Though my class didn’t work through the entire book, I found the prompts to be interesting and useful. Like most manuals, it does treat writing as a fixed step-by-step process, which many writers may disagree with—but that didn’t take away from the positive experience I had.
- The Writember Workbook. This is one of my favorite writing guides of all time, and not just because it was written by our co-founder. Whereas The Writer’s Idea Workshop focuses on the “spark” and development of ideas and Immediate Fiction focuses on the writing process, The Writember Workbook is dedicated to helping writers take the very first step before any of that: making writing a habit.
It’s been said before and will be said a billion times over: you can’t be a writer unless you write. Thanks to her unique background as a psychology graduate, Faye is able to take a look at the bare bones of habits and how we form them in order to help the reader become a more regular writer. For something we love so much, we find a lot of creative ways to avoid it—and Faye’s e-guide, complete with worksheets, a Facebook support group, and regular pep talk emails, does a great job of stripping us of all our excuses and helping us both find and make time to write.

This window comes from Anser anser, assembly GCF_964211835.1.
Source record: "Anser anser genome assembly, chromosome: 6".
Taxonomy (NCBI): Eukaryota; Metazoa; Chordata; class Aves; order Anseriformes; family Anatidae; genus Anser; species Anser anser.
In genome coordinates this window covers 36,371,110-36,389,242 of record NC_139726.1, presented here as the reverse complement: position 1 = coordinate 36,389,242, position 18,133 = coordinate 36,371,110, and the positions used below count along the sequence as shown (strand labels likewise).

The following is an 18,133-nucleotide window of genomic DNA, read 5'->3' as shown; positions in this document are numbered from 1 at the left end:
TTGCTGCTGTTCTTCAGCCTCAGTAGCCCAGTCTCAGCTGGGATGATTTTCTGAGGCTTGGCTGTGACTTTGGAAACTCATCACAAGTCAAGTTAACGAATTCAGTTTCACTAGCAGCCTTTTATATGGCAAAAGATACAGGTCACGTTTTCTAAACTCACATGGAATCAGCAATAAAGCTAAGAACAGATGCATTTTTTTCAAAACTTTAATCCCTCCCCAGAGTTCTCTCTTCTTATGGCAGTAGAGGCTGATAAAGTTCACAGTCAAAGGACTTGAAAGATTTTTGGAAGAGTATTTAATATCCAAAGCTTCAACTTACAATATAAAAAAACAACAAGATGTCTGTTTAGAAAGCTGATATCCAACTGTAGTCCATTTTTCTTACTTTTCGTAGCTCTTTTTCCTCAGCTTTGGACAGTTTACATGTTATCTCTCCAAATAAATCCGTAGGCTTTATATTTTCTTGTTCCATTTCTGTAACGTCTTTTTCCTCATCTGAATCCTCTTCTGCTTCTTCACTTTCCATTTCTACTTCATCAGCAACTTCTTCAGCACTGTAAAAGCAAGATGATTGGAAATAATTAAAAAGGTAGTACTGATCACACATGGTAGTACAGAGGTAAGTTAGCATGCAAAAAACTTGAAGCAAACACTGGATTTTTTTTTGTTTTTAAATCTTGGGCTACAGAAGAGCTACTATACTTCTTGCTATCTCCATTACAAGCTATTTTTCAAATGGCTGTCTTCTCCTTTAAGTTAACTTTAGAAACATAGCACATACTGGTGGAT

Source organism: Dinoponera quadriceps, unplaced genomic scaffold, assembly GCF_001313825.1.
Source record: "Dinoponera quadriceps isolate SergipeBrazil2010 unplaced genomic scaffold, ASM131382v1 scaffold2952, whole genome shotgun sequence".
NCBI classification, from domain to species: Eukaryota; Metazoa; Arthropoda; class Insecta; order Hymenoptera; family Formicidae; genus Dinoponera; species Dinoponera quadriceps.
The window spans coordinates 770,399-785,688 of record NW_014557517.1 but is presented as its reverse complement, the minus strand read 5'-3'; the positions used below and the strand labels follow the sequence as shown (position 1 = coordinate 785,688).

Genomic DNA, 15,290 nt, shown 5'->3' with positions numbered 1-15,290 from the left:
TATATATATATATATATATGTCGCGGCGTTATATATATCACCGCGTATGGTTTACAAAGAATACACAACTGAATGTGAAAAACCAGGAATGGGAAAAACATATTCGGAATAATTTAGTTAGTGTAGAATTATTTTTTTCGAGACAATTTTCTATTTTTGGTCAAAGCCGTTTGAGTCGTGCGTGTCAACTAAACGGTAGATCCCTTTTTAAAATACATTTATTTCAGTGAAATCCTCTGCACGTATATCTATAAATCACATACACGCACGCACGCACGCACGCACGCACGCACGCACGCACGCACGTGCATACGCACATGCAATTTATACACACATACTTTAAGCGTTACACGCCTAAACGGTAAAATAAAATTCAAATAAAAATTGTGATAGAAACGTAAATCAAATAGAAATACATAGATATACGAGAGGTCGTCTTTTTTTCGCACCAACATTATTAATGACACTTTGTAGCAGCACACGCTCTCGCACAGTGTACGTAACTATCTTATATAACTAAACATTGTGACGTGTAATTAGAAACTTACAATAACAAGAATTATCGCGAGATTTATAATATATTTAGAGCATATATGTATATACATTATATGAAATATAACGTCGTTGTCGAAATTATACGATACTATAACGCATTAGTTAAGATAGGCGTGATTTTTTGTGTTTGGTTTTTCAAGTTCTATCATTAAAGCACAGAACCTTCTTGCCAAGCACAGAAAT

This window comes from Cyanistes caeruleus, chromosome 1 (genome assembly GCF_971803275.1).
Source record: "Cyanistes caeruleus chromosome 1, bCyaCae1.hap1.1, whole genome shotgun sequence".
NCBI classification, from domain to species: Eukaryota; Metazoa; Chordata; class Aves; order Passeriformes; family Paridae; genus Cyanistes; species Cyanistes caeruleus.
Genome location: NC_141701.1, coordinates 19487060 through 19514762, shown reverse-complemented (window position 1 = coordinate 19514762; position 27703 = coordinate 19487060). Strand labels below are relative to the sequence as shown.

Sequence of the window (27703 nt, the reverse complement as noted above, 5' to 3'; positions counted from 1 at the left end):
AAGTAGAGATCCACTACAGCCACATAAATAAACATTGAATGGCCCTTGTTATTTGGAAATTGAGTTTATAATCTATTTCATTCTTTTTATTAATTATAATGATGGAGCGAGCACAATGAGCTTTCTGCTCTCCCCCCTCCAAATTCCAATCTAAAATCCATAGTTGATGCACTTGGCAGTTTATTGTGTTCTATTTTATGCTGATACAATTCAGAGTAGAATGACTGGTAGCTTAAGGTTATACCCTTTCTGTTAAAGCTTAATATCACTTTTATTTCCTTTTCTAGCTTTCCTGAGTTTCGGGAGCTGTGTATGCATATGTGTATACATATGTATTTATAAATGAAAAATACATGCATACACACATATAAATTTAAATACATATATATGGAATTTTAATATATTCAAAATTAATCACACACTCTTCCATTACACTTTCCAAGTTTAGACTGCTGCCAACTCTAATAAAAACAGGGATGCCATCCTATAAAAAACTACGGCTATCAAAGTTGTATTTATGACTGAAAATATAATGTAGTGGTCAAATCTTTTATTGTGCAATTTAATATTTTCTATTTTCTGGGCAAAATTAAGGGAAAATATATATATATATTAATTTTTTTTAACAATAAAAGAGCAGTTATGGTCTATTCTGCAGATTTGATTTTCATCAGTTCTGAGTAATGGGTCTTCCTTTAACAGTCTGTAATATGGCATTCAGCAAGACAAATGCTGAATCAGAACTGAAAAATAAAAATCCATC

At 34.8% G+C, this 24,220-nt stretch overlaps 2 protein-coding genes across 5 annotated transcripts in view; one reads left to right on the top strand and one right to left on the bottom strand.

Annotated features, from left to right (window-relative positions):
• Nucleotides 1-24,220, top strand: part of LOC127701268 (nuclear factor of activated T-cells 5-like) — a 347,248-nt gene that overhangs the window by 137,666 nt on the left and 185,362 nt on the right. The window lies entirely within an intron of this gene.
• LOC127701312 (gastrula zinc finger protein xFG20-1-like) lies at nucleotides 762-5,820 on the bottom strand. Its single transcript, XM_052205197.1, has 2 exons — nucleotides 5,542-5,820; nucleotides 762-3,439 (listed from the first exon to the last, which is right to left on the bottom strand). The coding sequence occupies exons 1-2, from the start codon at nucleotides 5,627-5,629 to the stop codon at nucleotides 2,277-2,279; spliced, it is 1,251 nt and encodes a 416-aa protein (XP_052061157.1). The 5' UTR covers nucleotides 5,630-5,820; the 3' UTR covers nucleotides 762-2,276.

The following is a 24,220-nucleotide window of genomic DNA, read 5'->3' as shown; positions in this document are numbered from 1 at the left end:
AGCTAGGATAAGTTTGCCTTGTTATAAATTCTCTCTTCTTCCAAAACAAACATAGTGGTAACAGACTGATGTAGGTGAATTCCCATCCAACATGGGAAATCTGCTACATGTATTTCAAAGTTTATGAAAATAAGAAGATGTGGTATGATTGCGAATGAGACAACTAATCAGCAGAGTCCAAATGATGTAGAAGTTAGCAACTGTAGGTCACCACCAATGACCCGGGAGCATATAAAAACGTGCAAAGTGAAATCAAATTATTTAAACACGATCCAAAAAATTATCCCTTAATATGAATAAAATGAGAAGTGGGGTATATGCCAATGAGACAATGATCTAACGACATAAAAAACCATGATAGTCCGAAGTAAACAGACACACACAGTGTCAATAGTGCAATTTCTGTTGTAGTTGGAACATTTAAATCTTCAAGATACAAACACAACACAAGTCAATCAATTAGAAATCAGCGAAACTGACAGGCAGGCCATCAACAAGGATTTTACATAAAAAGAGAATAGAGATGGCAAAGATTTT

- The Elements of Style. Chances are you’ve heard of this one, and for good reason. Strunk and White’s The Elements of Style is an iconic guide to grammar and proper writing that doesn’t once step into the boring territory of your sophomore English class. This one was a required guide in my advanced placement English class senior year of high school, and many of its lessons still stick with me today.
Our teacher at the time used the guide to supplement our lessons and gauge how our writing was changing and improving. His style, just like Strunk and White’s, was dry and abrasive and hilariously devoid of BS (there was even a “Wall of Shame” put up on the blackboard after each round of essays was graded, displaying anonymous sentences pulled from the essays that blatantly ignored Strunk and White’s advice). This is a short guide that cuts to the chase because, just like in any good writing, there’s no room for unnecessary fluff.